This article bought up a lot of ideas that I knew about but did not know the specific terminology like "discourse" which is similar to code switching; when you use a different"voice" for different people and situations. I found it funny that when asked, a lot of students often respond with a quick no when asked if they code switch, probably they don't want to be viewed as being "fake" . However, the truth is that everyone does it all the time, especially in academic writing. Although I have(still trying to fully create) my own style of writing, I would never write a sentence using the same "language" as I would if I were posting a tweet on twitter or something. Even on facebook I am always conscious of my language and sentence structures because I have a few older friends and teachers that can see what I do. This is also know as audience awareness which is discussed in the article as well. All students are taught about the importance of audience awareness and how to write a paper keeping in mind who it is your audience(who is listening to reading the paper) is. When we gave speeches in my communications class last semester, our teacher was constantly reminding of that when writing or planning what it is your are going to speak about, also know who it is you will be talking to. That way, you know what is appropriate and inappropriate to say as well as the style it will be (i.e. comedic). Of course, I always use vocabulary that I know and use; I do not go to the thesaurus and look up "bigger" words to replace them with. It is very obvious when students do that because in an in class essay or writing they never use that kind of vocabulary but in take home essays they do.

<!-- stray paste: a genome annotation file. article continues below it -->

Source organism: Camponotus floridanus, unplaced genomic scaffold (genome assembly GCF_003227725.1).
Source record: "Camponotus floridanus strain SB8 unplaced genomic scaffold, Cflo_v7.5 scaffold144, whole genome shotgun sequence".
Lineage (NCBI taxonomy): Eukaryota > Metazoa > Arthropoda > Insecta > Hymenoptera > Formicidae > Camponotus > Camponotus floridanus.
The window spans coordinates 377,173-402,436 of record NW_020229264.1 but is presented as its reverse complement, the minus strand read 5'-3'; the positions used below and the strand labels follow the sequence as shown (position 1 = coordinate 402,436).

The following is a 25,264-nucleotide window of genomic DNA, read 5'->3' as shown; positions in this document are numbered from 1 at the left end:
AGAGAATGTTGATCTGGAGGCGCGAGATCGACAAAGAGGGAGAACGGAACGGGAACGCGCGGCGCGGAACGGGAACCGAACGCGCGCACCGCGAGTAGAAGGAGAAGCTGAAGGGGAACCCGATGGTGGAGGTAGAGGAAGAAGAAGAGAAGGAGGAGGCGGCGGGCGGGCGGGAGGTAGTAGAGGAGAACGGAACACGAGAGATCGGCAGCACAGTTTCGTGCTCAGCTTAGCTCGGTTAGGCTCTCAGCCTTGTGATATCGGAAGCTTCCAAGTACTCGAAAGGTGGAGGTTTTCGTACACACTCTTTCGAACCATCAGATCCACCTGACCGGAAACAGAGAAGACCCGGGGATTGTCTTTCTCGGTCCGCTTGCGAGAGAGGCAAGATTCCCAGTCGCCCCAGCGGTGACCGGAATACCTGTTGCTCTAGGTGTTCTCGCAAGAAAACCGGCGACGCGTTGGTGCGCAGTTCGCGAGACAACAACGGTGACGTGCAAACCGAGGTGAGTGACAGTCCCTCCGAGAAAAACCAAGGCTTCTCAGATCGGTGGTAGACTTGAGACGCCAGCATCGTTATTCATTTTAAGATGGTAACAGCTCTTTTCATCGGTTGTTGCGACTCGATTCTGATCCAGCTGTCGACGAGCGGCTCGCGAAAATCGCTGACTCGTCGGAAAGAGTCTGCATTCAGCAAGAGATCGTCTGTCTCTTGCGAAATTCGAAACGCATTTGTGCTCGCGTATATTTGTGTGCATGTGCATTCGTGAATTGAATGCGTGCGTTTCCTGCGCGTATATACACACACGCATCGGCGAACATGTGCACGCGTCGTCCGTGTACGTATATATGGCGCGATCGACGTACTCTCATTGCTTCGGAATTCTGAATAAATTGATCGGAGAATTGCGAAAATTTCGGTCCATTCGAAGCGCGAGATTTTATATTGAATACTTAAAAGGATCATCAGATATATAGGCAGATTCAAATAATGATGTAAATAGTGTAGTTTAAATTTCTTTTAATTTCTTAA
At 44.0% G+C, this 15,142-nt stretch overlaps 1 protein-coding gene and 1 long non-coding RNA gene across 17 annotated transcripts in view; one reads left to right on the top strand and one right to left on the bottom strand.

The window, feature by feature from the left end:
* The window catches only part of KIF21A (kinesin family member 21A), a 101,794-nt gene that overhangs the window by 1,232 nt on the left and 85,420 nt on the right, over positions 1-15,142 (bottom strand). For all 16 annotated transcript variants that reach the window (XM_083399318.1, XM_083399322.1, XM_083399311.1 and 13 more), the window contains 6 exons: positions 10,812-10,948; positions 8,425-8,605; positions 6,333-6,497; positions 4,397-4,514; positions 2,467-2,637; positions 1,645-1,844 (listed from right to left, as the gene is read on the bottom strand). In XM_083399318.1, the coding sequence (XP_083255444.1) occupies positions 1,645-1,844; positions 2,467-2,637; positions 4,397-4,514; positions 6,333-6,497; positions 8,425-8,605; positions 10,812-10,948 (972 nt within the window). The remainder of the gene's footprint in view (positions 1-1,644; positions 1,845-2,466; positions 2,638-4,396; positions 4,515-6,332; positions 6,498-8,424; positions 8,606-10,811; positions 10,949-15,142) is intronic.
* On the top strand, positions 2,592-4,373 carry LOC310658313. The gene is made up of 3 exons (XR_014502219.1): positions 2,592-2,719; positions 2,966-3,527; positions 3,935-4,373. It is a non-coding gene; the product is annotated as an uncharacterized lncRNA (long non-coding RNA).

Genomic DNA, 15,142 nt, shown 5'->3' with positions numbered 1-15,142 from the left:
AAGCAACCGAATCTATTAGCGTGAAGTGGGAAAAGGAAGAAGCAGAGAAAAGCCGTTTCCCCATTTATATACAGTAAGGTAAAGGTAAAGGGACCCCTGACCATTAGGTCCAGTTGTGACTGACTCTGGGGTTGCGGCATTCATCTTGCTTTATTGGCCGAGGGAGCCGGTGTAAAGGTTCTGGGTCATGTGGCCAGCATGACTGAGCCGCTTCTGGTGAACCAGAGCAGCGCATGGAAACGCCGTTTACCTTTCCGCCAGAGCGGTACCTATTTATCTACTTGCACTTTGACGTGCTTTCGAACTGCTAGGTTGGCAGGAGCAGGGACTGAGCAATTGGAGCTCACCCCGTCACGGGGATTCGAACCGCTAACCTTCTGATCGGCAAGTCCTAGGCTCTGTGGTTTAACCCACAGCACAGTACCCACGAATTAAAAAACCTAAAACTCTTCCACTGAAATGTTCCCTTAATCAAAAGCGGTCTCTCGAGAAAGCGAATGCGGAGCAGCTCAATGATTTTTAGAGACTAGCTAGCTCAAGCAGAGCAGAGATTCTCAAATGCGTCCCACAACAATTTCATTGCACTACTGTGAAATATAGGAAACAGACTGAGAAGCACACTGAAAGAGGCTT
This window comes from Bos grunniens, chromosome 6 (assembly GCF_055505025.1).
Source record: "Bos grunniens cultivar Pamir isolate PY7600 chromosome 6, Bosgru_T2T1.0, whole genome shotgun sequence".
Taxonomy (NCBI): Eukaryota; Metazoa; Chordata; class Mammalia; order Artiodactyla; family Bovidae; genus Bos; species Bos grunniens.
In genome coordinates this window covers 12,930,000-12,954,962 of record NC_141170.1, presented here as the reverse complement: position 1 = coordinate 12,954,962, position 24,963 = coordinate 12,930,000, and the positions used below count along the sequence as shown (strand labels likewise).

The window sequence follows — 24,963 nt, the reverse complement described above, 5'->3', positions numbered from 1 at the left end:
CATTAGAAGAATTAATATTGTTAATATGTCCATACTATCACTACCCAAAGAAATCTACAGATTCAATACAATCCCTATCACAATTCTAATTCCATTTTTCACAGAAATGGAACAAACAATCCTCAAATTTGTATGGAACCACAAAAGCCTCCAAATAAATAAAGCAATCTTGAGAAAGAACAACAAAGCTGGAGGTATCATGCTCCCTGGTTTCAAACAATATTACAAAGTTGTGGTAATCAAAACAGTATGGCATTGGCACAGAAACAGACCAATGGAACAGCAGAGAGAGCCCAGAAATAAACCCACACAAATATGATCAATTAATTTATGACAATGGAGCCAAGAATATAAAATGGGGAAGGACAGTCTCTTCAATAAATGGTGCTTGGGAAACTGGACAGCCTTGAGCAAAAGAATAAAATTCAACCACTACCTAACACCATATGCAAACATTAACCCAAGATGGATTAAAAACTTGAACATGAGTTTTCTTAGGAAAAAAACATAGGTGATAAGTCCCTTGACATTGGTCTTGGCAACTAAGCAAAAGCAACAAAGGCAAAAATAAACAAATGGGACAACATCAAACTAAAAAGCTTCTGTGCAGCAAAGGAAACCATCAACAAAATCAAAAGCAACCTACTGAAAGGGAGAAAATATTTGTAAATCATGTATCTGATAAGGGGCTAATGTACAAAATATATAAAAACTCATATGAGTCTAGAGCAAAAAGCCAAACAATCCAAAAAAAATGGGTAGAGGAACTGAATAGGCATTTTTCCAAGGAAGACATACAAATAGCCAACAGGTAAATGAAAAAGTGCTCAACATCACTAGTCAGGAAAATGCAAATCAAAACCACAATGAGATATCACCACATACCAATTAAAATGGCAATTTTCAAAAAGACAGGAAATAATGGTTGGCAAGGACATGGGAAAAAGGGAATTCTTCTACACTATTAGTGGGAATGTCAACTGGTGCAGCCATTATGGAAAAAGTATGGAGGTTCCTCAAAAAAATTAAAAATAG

When writing an academic piece, especially in college, never what is described in the article "talk down" to the university as sated by the Clay model. It says that it is done by "basic" writers who write as if they were a parent or person of authority and the reader has absolutely no idea about anything in the article. This confuses me because I though that when writing, especially about a specific topic, vagueness was frowned upon because your reader might have no idea what you are talking about. Also, it has been hammered into my head that when writing an academic piece you are supposed to write it as if the reader had never heard or read about the subject before. However, I think that you are not to talk/write it like they are a child. Something that really stood out to me was that when writing, you should always have a clear and firm stance and not be shy or timid when stating it. I often find myself struggling with this in a lot of opinion papers we have to do because I do not like to take sides and usually find the same amount of good and bad in things. That's definitely something that I need to work on.